Thus, the first challenge we face is the need to recruit and train enough Registered Apprentices to meet the increased demand for highly skilled trades workers. A second and related challenge is to diversify the construction workforce as it expands. Simply put, there are too few women and people of color in construction today. Women, for example, make up roughly 6 percent of building trades Registered Apprentices today, a number which is going up but has been too low for too long.2 But we can change our industry with vital help from AFT members. The Infrastructure Investment and Jobs Act and the other related legislation provide NABTU and the AFT with a unique opportunity to grow a construction workforce that better reflects the communities in which projects are built and that guarantees middle-class employment for generations of Americans, too many of whom have been historically underserved in construction.

How can NABTU and AFT members work together to introduce students to more pathways to career success and strengthen infrastructure in our communities? It might start with a few simple requests of AFT teachers and school counselors. We want students in all grades—from kindergartners to graduating seniors—to be aware of the robust career opportunities available today in building trades Registered Apprenticeship programs.

Together, NABTU and its 90,000 signatory contractors (who have all signed collective bargaining agreements with the building trades) invest $2 billion annually in Registered Apprenticeship and journey-level training. Within this system, our 14 affiliated building trades unions and their contractor partners jointly operate more than 1,600 training centers and train 70 percent of all construction apprentices in the United States. Since 2017, NABTU’s affiliated unions and signatory contractors have registered an average of 73,000 new apprentices annually, making NABTU’s Registered Apprenticeship system the largest such training program in any US industry.

In our “earn-while-you-learn” Registered Apprenticeship programs, there is no cost to the apprentice for their training. It’s all paid for through our collective bargaining agreements, which means no student loan debt when graduates complete their apprenticeship. Construction is the only industry we know of where the current generation of workers has designated money through collective bargaining to pay for the apprenticeship training for the next generation of workers. In addition, many of our Registered Apprenticeship programs have been assessed for college credit, which means that students can pursue an accelerated associate or bachelor’s degree once they finish their apprenticeship, equipped with the college credits they earned from their apprenticeship. It’s a good deal. Our apprentices work full-time and attend classes (often college credit bearing) at night and on weekends for three to five years, depending on the trade. When they graduate, they have high-quality, portable skills that provide them with a middle-class lifestyle. With the high demand today and opportunities for overtime, some building trades apprentices are making six-figure wage and benefit packages.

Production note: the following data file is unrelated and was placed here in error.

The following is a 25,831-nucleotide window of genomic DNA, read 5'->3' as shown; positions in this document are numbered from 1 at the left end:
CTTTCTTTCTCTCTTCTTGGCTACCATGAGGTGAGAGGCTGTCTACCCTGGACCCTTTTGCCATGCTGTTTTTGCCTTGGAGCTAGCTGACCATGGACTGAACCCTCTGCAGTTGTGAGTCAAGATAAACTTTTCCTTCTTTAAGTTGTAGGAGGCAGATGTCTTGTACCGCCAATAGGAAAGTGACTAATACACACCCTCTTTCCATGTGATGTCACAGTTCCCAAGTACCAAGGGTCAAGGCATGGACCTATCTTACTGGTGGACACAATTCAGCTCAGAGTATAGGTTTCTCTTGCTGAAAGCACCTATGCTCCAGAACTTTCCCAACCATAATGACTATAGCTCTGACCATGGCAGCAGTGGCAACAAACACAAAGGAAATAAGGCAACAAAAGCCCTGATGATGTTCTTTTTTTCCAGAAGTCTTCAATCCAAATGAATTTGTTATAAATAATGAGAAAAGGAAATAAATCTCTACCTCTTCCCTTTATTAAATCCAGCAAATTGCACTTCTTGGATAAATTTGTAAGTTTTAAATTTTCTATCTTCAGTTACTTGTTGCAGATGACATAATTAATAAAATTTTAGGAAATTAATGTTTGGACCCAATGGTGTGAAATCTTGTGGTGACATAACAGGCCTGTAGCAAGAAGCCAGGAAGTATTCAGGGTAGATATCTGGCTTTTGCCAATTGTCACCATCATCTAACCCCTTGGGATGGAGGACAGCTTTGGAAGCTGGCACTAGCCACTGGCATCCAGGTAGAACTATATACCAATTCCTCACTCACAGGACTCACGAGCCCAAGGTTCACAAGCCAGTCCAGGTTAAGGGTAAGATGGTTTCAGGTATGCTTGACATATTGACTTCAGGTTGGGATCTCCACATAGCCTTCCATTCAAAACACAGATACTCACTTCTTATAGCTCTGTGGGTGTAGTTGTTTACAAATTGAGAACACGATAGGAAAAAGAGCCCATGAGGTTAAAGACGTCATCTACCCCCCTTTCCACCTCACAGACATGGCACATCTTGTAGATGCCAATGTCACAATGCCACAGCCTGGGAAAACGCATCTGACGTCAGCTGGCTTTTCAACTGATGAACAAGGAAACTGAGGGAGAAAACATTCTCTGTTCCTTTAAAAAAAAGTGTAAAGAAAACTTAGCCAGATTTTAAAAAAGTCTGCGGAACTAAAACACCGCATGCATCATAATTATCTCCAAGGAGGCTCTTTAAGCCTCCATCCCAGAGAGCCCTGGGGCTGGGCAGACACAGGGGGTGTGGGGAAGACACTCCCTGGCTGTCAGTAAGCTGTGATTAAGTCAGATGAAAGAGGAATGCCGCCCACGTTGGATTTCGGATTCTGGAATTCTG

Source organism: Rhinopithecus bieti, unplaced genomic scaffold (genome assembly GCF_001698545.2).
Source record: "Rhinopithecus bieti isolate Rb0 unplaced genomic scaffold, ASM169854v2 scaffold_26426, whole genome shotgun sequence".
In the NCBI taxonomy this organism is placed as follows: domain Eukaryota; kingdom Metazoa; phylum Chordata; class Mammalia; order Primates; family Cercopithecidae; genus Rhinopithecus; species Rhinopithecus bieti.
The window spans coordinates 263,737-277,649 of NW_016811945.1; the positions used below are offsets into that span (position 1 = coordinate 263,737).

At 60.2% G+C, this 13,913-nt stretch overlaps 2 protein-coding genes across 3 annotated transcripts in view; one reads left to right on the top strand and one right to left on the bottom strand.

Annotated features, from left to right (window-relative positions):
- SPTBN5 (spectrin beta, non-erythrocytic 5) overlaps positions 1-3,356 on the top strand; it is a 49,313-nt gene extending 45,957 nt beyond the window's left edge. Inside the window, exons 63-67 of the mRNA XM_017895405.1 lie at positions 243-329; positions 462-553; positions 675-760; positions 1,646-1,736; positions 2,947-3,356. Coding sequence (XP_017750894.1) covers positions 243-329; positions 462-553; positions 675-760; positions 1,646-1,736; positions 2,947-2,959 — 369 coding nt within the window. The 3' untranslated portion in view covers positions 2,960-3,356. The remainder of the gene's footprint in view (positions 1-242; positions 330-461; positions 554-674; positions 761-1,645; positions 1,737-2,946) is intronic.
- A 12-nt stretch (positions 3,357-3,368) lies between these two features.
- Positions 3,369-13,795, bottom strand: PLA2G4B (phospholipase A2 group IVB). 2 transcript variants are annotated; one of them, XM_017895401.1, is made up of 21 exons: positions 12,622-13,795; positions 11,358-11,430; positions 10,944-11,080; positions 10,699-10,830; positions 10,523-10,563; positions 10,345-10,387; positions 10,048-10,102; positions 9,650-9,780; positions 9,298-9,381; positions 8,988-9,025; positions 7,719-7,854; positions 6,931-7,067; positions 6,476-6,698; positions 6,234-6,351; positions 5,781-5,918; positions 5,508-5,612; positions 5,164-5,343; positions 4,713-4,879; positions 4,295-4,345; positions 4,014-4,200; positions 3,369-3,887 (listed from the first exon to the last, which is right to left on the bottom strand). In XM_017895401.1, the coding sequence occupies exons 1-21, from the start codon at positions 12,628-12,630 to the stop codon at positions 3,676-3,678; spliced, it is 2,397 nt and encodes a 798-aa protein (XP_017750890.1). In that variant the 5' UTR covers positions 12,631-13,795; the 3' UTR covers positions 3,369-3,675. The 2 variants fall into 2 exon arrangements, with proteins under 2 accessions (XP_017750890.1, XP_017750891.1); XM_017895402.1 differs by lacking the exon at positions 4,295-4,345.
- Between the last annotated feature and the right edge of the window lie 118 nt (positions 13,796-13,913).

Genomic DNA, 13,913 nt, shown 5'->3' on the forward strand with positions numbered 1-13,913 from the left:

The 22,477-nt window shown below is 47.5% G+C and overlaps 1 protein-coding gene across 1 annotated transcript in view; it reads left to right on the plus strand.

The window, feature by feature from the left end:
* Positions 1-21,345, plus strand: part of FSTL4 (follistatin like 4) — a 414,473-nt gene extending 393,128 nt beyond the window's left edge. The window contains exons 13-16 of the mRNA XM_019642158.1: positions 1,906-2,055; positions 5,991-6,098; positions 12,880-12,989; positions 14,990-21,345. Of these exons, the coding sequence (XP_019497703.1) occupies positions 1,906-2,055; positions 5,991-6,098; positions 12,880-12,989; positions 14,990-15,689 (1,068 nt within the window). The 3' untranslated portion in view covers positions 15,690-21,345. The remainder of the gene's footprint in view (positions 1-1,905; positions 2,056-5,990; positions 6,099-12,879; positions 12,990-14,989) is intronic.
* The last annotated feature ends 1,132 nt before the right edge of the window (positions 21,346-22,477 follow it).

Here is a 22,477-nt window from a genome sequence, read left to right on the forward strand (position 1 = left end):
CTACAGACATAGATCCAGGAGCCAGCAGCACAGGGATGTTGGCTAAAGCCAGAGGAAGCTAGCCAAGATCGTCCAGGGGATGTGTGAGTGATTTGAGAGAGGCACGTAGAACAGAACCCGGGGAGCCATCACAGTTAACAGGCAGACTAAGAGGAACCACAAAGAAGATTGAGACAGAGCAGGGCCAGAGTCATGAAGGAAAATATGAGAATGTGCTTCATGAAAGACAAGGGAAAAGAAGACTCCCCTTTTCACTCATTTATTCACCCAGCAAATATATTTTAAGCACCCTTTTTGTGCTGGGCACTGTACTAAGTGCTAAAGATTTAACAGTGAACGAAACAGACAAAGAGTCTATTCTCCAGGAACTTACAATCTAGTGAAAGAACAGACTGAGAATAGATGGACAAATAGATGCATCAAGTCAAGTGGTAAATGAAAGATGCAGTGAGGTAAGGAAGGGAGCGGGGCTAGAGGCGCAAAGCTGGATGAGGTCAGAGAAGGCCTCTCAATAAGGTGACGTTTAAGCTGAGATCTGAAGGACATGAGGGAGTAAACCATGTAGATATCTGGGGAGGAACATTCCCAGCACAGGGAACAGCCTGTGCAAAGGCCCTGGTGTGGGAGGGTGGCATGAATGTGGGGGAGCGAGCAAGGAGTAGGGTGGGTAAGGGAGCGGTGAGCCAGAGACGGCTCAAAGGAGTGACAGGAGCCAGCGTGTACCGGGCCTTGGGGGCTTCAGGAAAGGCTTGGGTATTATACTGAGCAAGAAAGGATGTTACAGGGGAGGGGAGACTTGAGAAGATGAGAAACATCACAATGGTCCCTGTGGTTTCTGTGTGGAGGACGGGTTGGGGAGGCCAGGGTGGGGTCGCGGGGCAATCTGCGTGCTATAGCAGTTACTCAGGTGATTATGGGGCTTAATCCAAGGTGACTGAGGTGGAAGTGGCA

By completing their apprenticeship, workers achieve journey-level status. As journey-level workers, building trades union members can continue to receive training at no additional cost to themselves for the duration of their careers.

Collaborating for Brighter Futures

What NABTU has in common with the AFT is a commitment to excellence in education, training, and equitable opportunities for young people. Given the new demand for electricians, iron workers, construction laborers, painters, plumbers and pipefitters, bricklayers, elevator constructors, insulators, and operating engineers, we need AFT teachers and school counselors to spread the word among their students and communities that union construction is a viable and well-paying career, especially for young women and students of color. This “word spreading” could include positive images of female construction workers and those from communities of color. You may be familiar with the expression “If you can’t see it, you can’t be it.” We need elementary and middle-level teachers and counselors to explain to students that our career opportunities are real and attainable for everyone.